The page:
The FinTech/enterprise relationship is markedly different than the relationships that have dominated tech, where big firms work with large tech vendors (the Oracles, etc. of the world). Those large suppliers pretty much live off of professional services and maintenance fees — so they have a vested interest in keeping legacy tech deployments up and running.

The reality is those legacy companies are really living off of maintenance fees. The software? Well, that’s secondary. The sales cycles stretch out over years and across multi-year contracts, which in turn means that the enterprises may not start to see returns on their investments into those vendors’ products for … years.

Those elongated cycles just won’t cut it anymore, Tillman said.

“When you’re working with an emerging tech company,” he said, they don’t have three years (it costs money to make money, in other words) — and so their own shorter product development cycles wind up having benefits throughout the financial services ecosystem.

By way of example, in the 21st century, he said, microservices have been a favored way of updating various parts of operations and interactions without having to tackle widespread rips and replacements.

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For the FinTechs themselves, serving enterprise clients is challenging as well. Regardless of what solutions are being offered and which pain points are being addressed, the FinTechs must ensure that their solutions are interoperable and can be fine-tuned on the fly if problems arise.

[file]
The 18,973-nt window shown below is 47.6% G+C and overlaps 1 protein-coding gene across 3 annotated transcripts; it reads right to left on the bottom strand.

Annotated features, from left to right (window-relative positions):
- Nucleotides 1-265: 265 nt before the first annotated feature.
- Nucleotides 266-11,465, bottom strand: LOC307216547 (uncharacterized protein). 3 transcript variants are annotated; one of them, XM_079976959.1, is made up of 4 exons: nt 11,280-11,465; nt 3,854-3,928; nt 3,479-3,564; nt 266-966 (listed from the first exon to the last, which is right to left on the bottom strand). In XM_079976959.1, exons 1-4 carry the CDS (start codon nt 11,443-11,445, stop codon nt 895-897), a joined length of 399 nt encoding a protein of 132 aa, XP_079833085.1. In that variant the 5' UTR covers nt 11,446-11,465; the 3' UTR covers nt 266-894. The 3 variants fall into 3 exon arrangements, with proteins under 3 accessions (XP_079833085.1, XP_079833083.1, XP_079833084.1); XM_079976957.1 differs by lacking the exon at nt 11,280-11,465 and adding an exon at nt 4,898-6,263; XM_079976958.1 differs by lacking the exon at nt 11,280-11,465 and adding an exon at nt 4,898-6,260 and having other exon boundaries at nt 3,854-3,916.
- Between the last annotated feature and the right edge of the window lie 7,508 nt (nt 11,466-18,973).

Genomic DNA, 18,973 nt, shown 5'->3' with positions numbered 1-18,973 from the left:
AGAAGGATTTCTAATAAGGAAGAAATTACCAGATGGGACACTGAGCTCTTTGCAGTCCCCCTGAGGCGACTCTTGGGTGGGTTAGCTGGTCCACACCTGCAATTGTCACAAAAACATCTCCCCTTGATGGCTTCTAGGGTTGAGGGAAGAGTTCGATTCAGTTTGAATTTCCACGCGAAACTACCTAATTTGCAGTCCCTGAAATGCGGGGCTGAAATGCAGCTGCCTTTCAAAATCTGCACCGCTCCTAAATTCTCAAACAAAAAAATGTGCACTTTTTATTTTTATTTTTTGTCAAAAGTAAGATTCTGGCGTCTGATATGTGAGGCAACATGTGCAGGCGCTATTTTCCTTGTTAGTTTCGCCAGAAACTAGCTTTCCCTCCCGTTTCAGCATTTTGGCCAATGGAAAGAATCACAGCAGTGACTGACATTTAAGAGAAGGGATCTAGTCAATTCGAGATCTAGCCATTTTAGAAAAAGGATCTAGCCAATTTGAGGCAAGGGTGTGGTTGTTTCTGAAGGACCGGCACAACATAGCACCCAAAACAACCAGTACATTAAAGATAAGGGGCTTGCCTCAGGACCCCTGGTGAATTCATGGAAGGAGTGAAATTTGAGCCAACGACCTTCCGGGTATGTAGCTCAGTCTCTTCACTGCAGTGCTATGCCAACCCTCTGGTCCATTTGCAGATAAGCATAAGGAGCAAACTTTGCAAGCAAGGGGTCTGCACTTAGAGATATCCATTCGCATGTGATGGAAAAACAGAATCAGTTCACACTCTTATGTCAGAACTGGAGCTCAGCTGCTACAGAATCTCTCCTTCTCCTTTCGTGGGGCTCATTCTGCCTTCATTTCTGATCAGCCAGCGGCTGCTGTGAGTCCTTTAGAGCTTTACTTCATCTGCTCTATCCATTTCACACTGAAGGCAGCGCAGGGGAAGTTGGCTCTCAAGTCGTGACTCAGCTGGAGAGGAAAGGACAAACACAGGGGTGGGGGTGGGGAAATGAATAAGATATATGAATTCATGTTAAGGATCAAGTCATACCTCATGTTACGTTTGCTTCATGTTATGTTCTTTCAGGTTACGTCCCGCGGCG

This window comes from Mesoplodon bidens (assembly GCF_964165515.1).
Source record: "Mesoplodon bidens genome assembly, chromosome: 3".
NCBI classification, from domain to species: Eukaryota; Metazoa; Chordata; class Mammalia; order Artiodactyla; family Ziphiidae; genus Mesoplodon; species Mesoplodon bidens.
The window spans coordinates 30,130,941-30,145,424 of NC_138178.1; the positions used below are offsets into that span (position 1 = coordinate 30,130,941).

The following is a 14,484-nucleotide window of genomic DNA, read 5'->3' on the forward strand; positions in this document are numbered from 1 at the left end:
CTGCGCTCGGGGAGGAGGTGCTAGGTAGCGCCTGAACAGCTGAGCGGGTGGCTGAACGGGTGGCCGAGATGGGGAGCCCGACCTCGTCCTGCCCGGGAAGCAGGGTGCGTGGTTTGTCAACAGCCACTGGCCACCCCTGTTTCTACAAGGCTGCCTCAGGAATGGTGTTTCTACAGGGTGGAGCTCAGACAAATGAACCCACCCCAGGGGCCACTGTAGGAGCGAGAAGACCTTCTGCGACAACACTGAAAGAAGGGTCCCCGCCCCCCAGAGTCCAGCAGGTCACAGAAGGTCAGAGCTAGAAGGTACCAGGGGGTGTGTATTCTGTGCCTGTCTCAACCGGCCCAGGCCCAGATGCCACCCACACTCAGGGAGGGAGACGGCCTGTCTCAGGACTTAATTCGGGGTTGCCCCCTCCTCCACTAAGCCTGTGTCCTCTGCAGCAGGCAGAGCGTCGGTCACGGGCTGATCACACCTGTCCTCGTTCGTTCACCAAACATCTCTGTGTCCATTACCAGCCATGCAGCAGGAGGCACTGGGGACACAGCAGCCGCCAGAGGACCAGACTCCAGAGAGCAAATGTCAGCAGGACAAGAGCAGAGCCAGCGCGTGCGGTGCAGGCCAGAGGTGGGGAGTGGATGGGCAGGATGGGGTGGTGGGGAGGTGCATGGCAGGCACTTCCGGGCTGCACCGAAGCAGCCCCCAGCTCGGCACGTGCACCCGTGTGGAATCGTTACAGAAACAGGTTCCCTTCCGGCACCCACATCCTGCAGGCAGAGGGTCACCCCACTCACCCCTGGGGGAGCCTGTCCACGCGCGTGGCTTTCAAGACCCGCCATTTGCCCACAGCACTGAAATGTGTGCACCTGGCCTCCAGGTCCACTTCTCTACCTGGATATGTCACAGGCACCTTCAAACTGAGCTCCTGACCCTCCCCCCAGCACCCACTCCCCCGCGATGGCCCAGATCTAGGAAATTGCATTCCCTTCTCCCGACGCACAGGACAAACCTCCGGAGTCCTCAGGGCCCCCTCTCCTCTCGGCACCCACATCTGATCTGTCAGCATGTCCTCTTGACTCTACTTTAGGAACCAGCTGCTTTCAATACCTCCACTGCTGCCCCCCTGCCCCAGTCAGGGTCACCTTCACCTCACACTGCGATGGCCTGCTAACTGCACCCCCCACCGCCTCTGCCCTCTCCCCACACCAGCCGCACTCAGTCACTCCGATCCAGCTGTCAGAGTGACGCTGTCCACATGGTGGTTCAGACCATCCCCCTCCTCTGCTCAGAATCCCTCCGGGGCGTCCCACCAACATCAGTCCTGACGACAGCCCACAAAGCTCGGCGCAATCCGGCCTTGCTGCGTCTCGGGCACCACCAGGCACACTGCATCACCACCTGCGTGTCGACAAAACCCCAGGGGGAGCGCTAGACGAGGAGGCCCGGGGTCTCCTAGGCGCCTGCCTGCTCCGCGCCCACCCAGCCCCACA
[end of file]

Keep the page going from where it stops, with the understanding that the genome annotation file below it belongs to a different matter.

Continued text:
“The business pressures, now, on companies large and small, are consistent,” he said. “You need to get digital going.”

The headwinds converge, though, as FinTechs attempt to sell into the financial suite and beyond. The finance team is capable of building a business case and projecting an ROI when it comes to taking on new tech initiatives. But in designing service agreements with FinTechs, those finance professionals also have to bring that MSA to the procurement team. The cost savings that the finance team wants may not jibe well with procurement.

And all the while, the FinTech provider is waiting months to be onboarded by the enterprise, as everyone navigates the MSAs that span hundreds of pages.